Part 2 - Part 2 Tunneling and its Protocols: Encapsulation:

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Part 2 Tunneling and its Protocols: Encapsulation: Encapsulation is the process of taking data from one protocol and  translating it into another protocol so the data can continue across a  network.  encapsulation is a method of designing modular communication protocols in which logically separate functions in the network are abstracted from their underlying structures by inclusion or information hiding within higher level objects.The physical layer is responsible for physical transmission of the data. Link encapsulation allows local area networking and IP provides global addressing of individual computers; UDP adds application or process selection, i.e., the portspecifies the service such as a web or TFTP server. In discussions of encapsulation, the more abstract layer is often called the upper layer protocol while the more specific layer is called the lower layer protocol. Sometimes, however, the terms upper layer protocols and lower layer protocolsare used to describe the layers above and below IP, respectively. Encapsulation is a characteristic feature of most networking models, including the OSI model, and TCP/IP.
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In the chapter describing the OSI Reference Model , I looked at several ways that protocols at various layers in a networking protocol stack interact with each other. One of the most important concepts in inter-protocol operation is that of encapsulation . Most data originates within the higher layers of the OSI model. The protocols at these layers pass the data down to lower layers for transmission, usually in the form of discrete messages. Upon receipt, each lower- level protocol takes the entire contents of the message received and encapsulates it into its own message format, adding a header and possibly a footer that contain important control information . Encapsulation is explained in general terms in a separate topic . A good analogy for how encapsulation works is a comparison to sending a letter enclosed in an envelope. You might write a letter and put it in a white envelope with a name and address, but if you gave it to a courier for overnight delivery, they would take that envelope and put it in a larger delivery envelope. ( I actually have written a complete description of this sort of analogy , if you are interested.) Due to the prominence of TCP/IP, the Internet Protocol is one of the most important places where data encapsulation occurs on a modern network. Data is passed to IP typically from one of the two main transport layer protocols: TCP or UDP. This data is already in the form of a TCP or UDP message with TCP or UDP headers. This is then encapsulated into the body of an IP message, usually called an IP datagram or IP packet . Encapsulation and formatting of an IP datagram is also sometimes called packaging —again, the implied comparison to an envelope is obvious. The process is shown in Figure 85 . If the message to be transmitted is too large for the size of the underlying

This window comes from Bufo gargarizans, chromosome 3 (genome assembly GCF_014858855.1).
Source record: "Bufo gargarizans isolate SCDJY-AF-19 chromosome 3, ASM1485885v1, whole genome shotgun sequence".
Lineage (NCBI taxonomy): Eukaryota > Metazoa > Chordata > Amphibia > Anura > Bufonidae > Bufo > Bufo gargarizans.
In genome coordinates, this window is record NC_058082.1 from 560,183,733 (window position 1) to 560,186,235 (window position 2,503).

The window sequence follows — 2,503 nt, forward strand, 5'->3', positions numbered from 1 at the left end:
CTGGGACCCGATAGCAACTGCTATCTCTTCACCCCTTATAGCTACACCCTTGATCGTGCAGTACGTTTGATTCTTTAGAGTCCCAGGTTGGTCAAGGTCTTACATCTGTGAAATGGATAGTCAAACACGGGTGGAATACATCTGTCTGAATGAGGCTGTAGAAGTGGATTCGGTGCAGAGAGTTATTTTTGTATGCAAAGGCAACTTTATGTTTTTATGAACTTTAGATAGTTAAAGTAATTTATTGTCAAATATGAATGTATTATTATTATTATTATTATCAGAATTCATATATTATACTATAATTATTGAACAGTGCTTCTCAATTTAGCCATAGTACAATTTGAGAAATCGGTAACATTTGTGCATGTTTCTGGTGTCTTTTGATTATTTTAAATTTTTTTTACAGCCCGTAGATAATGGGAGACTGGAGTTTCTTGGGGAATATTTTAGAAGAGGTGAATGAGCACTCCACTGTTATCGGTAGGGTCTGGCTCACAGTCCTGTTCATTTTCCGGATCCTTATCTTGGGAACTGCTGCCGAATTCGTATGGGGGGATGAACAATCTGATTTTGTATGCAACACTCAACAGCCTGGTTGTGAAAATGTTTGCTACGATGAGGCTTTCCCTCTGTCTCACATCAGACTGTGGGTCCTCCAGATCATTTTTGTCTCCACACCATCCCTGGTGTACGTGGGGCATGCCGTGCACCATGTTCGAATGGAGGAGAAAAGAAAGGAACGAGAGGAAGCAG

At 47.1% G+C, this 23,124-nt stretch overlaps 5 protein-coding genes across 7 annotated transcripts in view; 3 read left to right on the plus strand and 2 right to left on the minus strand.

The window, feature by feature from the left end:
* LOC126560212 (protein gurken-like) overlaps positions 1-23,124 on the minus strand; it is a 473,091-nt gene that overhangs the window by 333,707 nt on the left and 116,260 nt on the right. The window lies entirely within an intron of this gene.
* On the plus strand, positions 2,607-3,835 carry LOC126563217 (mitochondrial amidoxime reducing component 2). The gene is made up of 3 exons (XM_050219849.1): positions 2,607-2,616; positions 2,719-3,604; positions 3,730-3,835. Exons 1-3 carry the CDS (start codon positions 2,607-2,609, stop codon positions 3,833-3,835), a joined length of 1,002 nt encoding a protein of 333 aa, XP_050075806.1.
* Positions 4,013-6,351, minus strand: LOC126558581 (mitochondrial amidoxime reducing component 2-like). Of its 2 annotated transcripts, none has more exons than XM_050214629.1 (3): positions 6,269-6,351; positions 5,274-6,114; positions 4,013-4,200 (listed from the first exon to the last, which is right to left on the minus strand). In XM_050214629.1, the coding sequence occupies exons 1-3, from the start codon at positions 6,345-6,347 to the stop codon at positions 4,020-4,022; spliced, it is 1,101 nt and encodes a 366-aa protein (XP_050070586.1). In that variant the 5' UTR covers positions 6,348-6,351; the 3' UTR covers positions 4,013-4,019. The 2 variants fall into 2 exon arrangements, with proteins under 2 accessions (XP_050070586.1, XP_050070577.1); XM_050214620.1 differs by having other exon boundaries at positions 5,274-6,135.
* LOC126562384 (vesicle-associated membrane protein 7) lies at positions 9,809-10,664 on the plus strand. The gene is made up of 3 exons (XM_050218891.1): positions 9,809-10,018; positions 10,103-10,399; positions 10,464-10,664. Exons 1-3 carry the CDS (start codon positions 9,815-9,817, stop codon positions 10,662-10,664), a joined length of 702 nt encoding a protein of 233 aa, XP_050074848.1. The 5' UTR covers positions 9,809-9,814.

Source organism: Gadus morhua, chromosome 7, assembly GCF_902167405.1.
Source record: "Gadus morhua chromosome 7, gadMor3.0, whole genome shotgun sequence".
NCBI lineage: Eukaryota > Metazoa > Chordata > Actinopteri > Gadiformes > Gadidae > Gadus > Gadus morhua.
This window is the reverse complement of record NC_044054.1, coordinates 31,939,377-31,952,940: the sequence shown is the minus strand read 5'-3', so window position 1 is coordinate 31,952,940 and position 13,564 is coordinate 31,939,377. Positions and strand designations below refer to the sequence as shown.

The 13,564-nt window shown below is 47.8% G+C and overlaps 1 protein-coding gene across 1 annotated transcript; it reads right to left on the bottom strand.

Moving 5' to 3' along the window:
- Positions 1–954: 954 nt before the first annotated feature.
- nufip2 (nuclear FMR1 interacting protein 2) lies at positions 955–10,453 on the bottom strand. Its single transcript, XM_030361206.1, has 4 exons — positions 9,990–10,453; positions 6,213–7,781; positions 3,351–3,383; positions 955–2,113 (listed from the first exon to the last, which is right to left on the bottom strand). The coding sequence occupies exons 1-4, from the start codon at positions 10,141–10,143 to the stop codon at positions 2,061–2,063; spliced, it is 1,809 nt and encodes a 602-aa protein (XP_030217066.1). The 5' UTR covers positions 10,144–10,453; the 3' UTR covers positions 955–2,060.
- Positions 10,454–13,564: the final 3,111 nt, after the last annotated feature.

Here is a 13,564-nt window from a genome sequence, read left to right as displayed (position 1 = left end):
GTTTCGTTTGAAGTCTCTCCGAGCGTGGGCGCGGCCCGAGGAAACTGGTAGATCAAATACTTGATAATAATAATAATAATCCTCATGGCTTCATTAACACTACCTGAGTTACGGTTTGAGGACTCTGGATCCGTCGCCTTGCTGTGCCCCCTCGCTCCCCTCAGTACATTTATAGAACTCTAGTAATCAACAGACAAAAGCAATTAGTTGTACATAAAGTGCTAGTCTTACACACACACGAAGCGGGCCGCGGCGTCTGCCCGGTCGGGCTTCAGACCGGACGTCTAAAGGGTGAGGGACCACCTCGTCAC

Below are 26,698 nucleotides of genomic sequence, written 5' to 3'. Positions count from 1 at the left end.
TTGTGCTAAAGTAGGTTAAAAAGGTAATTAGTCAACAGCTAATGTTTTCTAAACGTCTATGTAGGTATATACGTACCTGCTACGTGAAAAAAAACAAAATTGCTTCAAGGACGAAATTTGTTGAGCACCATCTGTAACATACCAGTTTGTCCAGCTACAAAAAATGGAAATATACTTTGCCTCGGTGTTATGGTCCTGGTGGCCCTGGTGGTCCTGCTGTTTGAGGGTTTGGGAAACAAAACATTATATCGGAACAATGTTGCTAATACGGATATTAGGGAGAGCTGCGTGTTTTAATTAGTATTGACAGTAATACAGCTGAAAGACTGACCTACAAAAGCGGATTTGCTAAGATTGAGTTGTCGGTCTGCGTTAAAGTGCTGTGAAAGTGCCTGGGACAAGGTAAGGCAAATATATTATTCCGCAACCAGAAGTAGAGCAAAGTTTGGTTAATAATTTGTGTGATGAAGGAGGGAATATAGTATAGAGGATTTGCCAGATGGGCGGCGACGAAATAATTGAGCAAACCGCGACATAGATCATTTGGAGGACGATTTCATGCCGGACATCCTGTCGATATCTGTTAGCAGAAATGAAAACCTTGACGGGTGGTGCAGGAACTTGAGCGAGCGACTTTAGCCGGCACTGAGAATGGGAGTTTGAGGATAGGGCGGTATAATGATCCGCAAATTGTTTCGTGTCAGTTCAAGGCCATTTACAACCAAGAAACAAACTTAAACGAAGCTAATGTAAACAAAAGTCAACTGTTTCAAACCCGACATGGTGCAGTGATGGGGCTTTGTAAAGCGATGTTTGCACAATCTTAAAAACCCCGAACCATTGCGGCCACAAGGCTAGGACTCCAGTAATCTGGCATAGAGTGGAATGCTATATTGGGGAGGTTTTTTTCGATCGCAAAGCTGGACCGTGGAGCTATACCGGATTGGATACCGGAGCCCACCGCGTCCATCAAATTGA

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Part 2 - Part 2 Tunneling and its Protocols: Encapsulation:

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